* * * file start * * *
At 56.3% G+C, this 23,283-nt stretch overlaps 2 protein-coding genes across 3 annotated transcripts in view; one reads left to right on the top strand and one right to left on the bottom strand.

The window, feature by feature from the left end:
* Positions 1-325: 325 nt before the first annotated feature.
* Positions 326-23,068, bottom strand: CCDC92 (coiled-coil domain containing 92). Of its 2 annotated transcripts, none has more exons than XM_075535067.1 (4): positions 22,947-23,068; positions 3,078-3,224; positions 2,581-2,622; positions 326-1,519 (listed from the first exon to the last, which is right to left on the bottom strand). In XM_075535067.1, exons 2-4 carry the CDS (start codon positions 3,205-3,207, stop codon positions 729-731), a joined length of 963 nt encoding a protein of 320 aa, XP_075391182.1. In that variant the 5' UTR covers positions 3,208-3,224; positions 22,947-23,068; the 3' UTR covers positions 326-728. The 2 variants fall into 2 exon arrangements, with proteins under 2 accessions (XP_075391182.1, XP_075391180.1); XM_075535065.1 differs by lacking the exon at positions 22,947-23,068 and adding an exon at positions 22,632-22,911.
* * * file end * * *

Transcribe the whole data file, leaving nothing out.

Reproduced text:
At 56.3% G+C, this 23,283-nt stretch overlaps 2 protein-coding genes across 3 annotated transcripts in view; one reads left to right on the top strand and one right to left on the bottom strand.

The window, feature by feature from the left end:
* Positions 1-325: 325 nt before the first annotated feature.
* Positions 326-23,068, bottom strand: CCDC92 (coiled-coil domain containing 92). Of its 2 annotated transcripts, none has more exons than XM_075535067.1 (4): positions 22,947-23,068; positions 3,078-3,224; positions 2,581-2,622; positions 326-1,519 (listed from the first exon to the last, which is right to left on the bottom strand). In XM_075535067.1, exons 2-4 carry the CDS (start codon positions 3,205-3,207, stop codon positions 729-731), a joined length of 963 nt encoding a protein of 320 aa, XP_075391182.1. In that variant the 5' UTR covers positions 3,208-3,224; positions 22,947-23,068; the 3' UTR covers positions 326-728. The 2 variants fall into 2 exon arrangements, with proteins under 2 accessions (XP_075391182.1, XP_075391180.1); XM_075535065.1 differs by lacking the exon at positions 22,947-23,068 and adding an exon at positions 22,632-22,911.